►►Kaspersky Lab is ‘thwarting US cyber spies’. According to an article in Wired magazine, Eugene Kaspersky, the CEO of Russia-based Kaspersky Labs has been working to support Russian allies in the Kremlin and the FSB. Kasperksy’s firm first discovered the cyber attack weapon known as Stuxnet. As the profile piece notes, “Kaspersky’s rise is particularly notable —and to some, downright troubling— given his KGB-sponsored training, his tenure as a Soviet intelligence officer, his alliance with Vladimir Putin’s regime, and his deep and ongoing relationship with Russia’s Federal Security Service, or FSB”.
►►Al-Shabaab executes alleged CIA and MI6 assets. Somalia’s largest and most deadly armed Islamist group, al-Shabaab, announced that it had captured and executed at least three informants who were allegedly passing intelligence to the CIA and to MI6. The Associated Press stated that Al-Shabaab’s official Twitter feed stated that the individuals, who were summarily interrogated and then executed by firing squad, “were part of a wide network of spies deployed by the British and American intelligence agencies”.
►►Australian intelligence briefed on Canadian spy. The espionage case against accused Canadian spy, former Sub-Lieutenant Jeffrey Paul Delisle, continues to garner intrigue. As was previously reported on this blog, Delisle, a former navy intelligence officer is accused of spying for Russia. But a report in The National Post states that representatives of Canada’s intelligence service briefed members of Australia’s intelligence services on the Delisle’s case and that information exchanges appear ongoing. The particulars of Australia’s involvement in the case are explained here.

Situation Report: Hacker convention brings out top NSA spy

DefConBy TIMOTHY W. COLEMAN | intelNews.org |
In less than a week, the 20th annual DefCon Hackers convention will take place in Las Vegas, Nevada. The yearly gathering brings out the good, the bad and the script kiddies alike. Computer security practitioners, cyber-criminals, grey and white hat hackers, law enforcement, and members of both the US intelligence community as well as probably foreign government representatives will be on hand to listen to presentations, see novel techniques, and view new innovative methods for cyber intrusion. DefCon has become a Mecca of sorts for those interested in groundbreaking developments and nefarious possibilities within the computer security and cyber realm. As organizers of the event explain in their call for presentations, “DefCon is all about thinking up cool and new ways to approach everything from the most complex modern technology to hacking grandma’s toaster [...] what attack exploits, defensive techniques, or unique research [have] you have been working on”. The focus is often two-fold “how to break it”, followed by a segment on “how to fix it”. “Spot the Fed” is an ongoing and widely popular contest at the convention. The task of regular attendees is to properly identify plain-clothed members of law enforcement or the intelligence community. As DefCon explains, “if you see some shady MIB (Men in Black) earphone penny loafer sunglass wearing Clint Eastwood to live and die in LA type lurking about, point him out”.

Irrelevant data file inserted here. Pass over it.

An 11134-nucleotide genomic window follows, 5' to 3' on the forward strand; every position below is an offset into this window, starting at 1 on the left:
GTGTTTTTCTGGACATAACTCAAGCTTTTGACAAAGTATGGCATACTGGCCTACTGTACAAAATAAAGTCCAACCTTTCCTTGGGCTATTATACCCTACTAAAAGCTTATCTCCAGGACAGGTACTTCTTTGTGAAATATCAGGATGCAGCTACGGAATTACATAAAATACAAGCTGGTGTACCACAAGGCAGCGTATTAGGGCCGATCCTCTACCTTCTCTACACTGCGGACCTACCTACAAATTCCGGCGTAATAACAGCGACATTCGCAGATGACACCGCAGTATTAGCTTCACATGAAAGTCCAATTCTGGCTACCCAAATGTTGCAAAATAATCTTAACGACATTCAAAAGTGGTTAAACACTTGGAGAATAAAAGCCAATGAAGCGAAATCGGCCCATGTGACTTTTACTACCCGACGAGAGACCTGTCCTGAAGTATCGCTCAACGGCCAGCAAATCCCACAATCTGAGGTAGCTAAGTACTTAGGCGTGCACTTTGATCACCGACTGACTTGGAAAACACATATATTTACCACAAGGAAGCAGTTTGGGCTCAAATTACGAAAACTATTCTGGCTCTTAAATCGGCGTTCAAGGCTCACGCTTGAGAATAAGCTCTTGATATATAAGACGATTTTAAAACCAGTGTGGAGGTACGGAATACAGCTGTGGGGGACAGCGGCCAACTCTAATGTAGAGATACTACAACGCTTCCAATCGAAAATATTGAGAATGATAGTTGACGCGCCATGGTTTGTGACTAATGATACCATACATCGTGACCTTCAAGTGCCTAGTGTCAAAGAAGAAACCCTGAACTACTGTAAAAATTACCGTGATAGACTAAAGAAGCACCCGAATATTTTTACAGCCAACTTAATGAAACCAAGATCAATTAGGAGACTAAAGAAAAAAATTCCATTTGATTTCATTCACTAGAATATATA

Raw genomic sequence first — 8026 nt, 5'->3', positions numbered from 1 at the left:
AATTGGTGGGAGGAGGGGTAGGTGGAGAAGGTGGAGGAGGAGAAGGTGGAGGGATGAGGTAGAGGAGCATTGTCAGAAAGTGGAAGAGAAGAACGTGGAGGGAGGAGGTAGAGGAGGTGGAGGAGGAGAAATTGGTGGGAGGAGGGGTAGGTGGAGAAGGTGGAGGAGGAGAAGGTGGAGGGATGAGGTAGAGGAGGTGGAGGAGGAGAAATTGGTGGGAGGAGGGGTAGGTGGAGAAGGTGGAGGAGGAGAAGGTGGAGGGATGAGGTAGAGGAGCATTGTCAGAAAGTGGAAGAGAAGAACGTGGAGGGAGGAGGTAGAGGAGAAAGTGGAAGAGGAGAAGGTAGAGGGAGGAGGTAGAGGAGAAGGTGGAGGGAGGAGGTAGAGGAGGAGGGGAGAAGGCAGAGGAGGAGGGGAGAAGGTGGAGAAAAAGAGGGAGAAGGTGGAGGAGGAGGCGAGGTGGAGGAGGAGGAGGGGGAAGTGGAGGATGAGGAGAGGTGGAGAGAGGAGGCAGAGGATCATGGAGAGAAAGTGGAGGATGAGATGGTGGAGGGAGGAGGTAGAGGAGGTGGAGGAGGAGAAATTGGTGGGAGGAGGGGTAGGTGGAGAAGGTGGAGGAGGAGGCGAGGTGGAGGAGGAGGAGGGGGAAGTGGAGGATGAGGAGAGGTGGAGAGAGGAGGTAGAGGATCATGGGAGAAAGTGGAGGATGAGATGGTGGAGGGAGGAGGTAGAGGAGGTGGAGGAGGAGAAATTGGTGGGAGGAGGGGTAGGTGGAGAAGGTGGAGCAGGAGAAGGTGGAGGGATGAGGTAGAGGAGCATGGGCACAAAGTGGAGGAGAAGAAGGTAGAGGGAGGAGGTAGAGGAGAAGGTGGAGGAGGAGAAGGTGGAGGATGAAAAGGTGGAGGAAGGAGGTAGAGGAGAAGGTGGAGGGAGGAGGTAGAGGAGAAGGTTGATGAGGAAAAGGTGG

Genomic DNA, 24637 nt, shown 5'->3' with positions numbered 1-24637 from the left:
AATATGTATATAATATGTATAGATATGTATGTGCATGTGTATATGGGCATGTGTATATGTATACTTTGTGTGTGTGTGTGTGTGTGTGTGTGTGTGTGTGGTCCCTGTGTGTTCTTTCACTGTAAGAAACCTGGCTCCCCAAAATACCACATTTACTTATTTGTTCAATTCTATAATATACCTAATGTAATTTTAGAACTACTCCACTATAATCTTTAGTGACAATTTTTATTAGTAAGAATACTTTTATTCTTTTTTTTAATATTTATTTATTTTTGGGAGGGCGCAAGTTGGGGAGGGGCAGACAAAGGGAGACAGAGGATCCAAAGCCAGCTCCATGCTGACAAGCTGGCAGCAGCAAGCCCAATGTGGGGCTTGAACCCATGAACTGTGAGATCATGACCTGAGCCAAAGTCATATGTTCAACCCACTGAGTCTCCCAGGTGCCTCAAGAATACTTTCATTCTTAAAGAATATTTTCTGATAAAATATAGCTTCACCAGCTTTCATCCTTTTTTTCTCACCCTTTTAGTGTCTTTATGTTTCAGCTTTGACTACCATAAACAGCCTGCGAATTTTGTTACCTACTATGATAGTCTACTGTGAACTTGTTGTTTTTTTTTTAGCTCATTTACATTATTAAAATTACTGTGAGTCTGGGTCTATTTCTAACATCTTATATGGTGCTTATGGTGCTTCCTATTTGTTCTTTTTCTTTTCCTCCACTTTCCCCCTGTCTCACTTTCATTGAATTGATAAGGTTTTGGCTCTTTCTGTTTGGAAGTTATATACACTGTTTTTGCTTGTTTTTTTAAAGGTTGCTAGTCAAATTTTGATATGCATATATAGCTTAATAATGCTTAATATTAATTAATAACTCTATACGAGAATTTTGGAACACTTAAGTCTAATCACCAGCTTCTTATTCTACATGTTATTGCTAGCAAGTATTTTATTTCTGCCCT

Read more of this post

News you may have missed #763

RedHack posterBy IAN ALLEN | intelNews.org |
►►Taiwan ex-colonel nabbed for spying for China. Cheng Lin-feng, a retired Lieutenant Colonel in the Taiwanese army, and civilian Tsai Teng-han, were taken in by Taiwanese police last week on suspicion of spying for China. Cheng was allegedly recruited by Chinese intelligence when he travelled to the mainland to do business, Taiwan’s Ministry of National Defense said in a statement, adding that he had been investigated ever since a tip-off in 2009. A court spokesman said that details of case will be held until the investigation is completed.
Russian law brands foreign-funded NGOs ‘foreign agents’. Russia’s Lower House of Parliament has approved a bill that brands non-governmental organizations receiving funding from abroad as “foreign agents”, a law that activists fear the Kremlin will use to target critics. The bill is almost certain to be approved by the Upper House before being signed into law by President Vladimir Putin, who last year accused the US State Department of funding protests against him. The bill is seen by many analysts as setting up a legal infrastructure for a crackdown on the opposition. Meanwhile, official statistics show that wiretapping in the Russian Federation has nearly doubled over the past five years. The main driver of the rise, analysts say, involves the myriad of Russia’s rival security services spying on each other.
►►Turkish hackers release names of police informants. Members of Turkey’s Marxist cyberactivist group RedHack have dumped online a 75-megabyte text file with thousands of emails from Turkish police informants. The group said it released the information in retaliation against ultra-nationalist hackers who have been threatening opposition academics and journalists. RedHack, which has been using ‘defacement hacking’ to promote a Marxist political agenda since its founding, in 1997, is included on the Turkish government’s list of terrorist organizations. In March of this year, RedHack stole data from the Turkish police’s network, forcing the police to shut down all its servers.

Follow

Get every new post delivered to your Inbox.

Join 637 other followers